Wizz, which rents its aircraft, has made a significant bet on growth, with orders for 273 planes before 2026 © Bloomberg

Overcapacity in the European short-haul aviation market is a sensitive subject, especially in light of the recent collapse of multiple budget airlines. But this hasn’t deterred Wizz Air from expanding. By February, the airline had increased capacity by more than a fifth year on year, serving 29.1m passengers — a quarter more than the year before. During the third quarter alone, 39 new routes were announced and a further four in February, taking the current total network past 600.

So far, so good: the share price has doubled over the past 12 months, which could leave some investors wondering if this is an opportunity to bank some profits. Chief executive József Váradi seems to think so. Vaxco, a Malta-based holding company associated with the Wizz Air boss, sold 150,000 shares for £5.4m at the end of last month.

The pub industry faces challenging times, weighed on by pressures including the national living wage and the apprenticeship levy. Not to mention macroeconomic uncertainty as the 2019 Brexit date looms ever closer. Against this backdrop, we see Young & Co as a quality stock. The pub group has benefited from operating at the premium end of the market, selling higher-margin products.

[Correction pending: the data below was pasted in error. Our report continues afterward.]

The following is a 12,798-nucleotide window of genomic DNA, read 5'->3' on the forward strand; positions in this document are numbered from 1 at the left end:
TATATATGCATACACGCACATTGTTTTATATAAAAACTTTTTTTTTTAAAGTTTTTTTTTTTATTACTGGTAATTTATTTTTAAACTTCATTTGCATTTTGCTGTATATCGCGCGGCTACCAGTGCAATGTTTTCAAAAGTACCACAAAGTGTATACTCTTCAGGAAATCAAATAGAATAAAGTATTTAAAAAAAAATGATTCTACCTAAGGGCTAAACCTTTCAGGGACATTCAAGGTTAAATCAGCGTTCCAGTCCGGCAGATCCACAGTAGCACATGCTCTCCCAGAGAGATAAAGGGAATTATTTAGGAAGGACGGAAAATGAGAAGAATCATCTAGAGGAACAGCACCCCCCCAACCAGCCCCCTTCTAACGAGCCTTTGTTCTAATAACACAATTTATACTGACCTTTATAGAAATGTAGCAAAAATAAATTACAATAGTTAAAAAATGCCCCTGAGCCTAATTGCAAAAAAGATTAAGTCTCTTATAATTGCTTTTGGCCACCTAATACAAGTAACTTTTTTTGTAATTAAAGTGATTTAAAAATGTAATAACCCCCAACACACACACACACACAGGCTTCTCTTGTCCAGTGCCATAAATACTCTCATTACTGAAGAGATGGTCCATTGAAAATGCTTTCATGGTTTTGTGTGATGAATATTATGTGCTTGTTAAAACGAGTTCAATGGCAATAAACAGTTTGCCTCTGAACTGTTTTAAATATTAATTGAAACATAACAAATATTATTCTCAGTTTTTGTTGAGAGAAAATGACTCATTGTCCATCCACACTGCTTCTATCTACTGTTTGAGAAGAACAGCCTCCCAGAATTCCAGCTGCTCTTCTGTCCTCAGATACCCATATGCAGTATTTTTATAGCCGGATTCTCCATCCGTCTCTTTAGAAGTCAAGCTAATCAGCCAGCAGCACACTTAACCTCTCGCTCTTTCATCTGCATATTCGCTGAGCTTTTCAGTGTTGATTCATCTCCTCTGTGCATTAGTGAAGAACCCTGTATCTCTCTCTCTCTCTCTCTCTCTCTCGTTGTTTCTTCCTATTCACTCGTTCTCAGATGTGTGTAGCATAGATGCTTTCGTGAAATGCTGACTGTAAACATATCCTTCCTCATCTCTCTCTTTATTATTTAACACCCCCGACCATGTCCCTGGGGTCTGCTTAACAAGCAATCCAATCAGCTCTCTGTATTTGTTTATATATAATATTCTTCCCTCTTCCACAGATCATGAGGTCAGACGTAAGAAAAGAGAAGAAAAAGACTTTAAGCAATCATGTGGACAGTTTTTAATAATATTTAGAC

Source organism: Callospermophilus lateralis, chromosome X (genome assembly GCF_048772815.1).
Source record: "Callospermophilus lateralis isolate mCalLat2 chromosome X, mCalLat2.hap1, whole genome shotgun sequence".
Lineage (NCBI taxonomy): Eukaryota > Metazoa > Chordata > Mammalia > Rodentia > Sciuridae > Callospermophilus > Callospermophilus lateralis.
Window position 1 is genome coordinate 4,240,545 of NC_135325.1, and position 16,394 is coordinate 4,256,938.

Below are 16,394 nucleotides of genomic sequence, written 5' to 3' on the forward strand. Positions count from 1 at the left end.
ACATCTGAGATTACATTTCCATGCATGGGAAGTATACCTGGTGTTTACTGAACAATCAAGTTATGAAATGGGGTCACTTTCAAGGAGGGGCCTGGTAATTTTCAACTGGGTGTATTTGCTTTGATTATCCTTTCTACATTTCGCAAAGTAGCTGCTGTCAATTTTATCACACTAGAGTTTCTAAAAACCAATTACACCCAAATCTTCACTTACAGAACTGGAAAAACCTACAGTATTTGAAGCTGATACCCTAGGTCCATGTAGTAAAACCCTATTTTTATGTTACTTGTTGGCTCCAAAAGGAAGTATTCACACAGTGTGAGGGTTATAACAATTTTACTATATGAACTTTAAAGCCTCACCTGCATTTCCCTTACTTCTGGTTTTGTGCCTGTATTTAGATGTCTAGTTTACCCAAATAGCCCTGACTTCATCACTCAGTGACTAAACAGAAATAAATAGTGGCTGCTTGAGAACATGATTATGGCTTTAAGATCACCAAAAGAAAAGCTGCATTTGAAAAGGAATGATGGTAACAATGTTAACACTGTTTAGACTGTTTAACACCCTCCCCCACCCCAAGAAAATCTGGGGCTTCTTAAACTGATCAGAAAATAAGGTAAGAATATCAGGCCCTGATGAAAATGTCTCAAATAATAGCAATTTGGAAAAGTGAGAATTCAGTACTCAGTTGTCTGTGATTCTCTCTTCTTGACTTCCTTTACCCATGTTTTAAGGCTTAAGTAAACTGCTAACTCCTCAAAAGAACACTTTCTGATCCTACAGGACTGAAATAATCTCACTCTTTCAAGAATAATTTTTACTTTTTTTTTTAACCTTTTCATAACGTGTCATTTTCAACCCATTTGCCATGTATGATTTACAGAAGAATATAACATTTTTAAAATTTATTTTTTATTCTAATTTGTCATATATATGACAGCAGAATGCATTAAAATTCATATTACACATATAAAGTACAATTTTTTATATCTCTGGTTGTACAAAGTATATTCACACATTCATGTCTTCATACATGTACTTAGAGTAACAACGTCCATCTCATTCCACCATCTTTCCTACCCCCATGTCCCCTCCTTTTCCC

In a sign of the group’s strong growth trajectory to date, non-executive chairman Stephen Goodyear received a deferred annual bonus share award back in June 2015. He now faces an associated forthcoming tax liability, leading him and his wife Patricia to sell 9,000 shares each at £13.75 per share, totalling £247,500. In a move that should inspire some confidence among investors, these shares were bought by Nick Miller – a non-executive director at Young’s.

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